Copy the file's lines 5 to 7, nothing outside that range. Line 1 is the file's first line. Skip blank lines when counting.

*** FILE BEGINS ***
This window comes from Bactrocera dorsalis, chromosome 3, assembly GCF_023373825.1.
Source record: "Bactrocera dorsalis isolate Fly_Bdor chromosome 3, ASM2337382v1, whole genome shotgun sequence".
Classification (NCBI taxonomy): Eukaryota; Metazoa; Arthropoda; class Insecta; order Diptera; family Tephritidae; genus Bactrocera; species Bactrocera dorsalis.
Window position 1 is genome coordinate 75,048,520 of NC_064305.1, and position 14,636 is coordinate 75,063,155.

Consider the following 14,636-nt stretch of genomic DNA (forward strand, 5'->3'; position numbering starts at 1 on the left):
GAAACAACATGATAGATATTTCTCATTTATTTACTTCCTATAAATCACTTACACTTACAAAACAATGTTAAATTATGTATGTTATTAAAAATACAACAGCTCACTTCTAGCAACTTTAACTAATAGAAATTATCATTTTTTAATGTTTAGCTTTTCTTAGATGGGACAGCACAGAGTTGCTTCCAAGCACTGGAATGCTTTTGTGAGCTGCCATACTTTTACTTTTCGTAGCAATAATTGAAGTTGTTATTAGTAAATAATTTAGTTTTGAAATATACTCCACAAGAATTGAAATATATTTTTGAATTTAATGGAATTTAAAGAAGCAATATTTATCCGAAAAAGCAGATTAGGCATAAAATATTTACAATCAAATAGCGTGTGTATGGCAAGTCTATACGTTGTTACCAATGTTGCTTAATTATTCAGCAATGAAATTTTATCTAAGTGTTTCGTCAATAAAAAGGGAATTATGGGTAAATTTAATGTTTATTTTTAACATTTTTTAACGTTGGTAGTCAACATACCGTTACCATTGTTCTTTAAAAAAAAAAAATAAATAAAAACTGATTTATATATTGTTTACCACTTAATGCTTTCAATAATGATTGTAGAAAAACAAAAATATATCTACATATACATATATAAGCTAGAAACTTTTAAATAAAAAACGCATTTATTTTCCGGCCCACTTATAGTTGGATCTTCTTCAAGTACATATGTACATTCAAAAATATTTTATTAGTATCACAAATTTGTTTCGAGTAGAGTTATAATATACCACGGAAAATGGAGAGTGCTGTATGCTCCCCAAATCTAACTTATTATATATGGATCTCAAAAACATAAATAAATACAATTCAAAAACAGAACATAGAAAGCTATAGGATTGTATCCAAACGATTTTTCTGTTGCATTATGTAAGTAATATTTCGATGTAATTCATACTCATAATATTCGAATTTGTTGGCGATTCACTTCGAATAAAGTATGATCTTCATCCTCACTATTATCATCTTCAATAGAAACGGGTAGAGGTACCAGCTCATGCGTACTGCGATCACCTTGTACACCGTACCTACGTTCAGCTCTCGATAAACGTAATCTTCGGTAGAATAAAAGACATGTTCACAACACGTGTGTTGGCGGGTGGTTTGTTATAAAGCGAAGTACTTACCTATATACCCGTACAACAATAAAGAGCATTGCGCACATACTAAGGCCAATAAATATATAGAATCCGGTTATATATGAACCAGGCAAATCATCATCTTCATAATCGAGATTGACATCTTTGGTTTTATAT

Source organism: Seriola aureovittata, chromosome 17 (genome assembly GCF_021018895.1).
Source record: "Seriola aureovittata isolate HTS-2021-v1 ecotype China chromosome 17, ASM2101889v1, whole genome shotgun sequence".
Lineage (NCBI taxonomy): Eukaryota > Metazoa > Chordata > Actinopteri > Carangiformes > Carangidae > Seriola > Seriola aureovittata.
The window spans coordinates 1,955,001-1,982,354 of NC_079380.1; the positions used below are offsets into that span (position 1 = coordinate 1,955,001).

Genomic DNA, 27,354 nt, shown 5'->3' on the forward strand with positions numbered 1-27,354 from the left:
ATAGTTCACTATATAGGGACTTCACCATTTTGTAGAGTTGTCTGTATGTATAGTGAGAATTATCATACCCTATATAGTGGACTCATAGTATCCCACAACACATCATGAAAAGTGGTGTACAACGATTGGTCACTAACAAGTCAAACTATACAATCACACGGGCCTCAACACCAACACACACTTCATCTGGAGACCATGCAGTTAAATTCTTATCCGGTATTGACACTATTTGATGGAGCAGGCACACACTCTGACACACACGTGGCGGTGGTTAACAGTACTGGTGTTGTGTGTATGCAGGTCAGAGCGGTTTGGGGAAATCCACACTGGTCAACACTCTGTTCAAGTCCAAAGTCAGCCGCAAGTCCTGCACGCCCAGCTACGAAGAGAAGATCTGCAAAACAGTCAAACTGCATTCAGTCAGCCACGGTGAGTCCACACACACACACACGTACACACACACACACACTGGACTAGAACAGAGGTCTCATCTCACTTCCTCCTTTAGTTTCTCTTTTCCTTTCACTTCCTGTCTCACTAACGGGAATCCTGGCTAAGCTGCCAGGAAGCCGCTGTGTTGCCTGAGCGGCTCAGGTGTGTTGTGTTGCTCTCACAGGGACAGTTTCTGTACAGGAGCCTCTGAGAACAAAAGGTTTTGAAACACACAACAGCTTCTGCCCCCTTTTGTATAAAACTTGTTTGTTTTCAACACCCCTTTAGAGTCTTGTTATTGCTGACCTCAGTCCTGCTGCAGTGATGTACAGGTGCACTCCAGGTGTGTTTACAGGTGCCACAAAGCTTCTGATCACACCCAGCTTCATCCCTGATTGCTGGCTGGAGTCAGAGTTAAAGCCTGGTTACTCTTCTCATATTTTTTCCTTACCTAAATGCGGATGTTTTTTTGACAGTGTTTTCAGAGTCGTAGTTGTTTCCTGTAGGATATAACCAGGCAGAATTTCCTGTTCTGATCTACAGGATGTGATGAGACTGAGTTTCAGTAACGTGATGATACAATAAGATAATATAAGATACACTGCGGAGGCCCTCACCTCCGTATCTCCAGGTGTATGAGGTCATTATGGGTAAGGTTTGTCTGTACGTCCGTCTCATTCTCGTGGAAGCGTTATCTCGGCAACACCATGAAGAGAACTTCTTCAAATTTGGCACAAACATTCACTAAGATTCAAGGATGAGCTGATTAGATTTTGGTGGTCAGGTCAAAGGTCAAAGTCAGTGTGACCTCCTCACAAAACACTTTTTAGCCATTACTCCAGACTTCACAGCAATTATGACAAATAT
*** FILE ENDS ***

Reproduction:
Consider the following 14,636-nt stretch of genomic DNA (forward strand, 5'->3'; position numbering starts at 1 on the left):
GAAACAACATGATAGATATTTCTCATTTATTTACTTCCTATAAATCACTTACACTTACAAAACAATGTTAAATTATGTATGTTATTAAAAATACAACAGCTCACTTCTAGCAACTTTAACTAATAGAAATTATCATTTTTTAATGTTTAGCTTTTCTTAGATGGGACAGCACAGAGTTGCTTCCAAGCACTGGAATGCTTTTGTGAGCTGCCATACTTTTACTTTTCGTAGCAATAATTGAAGTTGTTATTAGTAAATAATTTAGTTTTGAAATATACTCCACAAGAATTGAAATATATTTTTGAATTTAATGGAATTTAAAGAAGCAATATTTATCCGAAAAAGCAGATTAGGCATAAAATATTTACAATCAAATAGCGTGTGTATGGCAAGTCTATACGTTGTTACCAATGTTGCTTAATTATTCAGCAATGAAATTTTATCTAAGTGTTTCGTCAATAAAAAGGGAATTATGGGTAAATTTAATGTTTATTTTTAACATTTTTTAACGTTGGTAGTCAACATACCGTTACCATTGTTCTTTAAAAAAAAAAAATAAATAAAAACTGATTTATATATTGTTTACCACTTAATGCTTTCAATAATGATTGTAGAAAAACAAAAATATATCTACATATACATATATAAGCTAGAAACTTTTAAATAAAAAACGCATTTATTTTCCGGCCCACTTATAGTTGGATCTTCTTCAAGTACATATGTACATTCAAAAATATTTTATTAGTATCACAAATTTGTTTCGAGTAGAGTTATAATATACCACGGAAAATGGAGAGTGCTGTATGCTCCCCAAATCTAACTTATTATATATGGATCTCAAAAACATAAATAAATACAATTCAAAAACAGAACATAGAAAGCTATAGGATTGTATCCAAACGATTTTTCTGTTGCATTATGTAAGTAATATTTCGATGTAATTCATACTCATAATATTCGAATTTGTTGGCGATTCACTTCGAATAAAGTATGATCTTCATCCTCACTATTATCATCTTCAATAGAAACGGGTAGAGGTACCAGCTCATGCGTACTGCGATCACCTTGTACACCGTACCTACGTTCAGCTCTCGATAAACGTAATCTTCGGTAGAATAAAAGACATGTTCACAACACGTGTGTTGGCGGGTGGTTTGTTATAAAGCGAAGTACTTACCTATATACCCGTACAACAATAAAGAGCATTGCGCACATACTAAGGCCAATAAATATATAGAATCCGGTTATATATGAACCAGGCAAATCATCATCTTCATAATCGAGATTGACATCTTTGGTTTTATAT

Source organism: Seriola aureovittata, chromosome 17 (genome assembly GCF_021018895.1).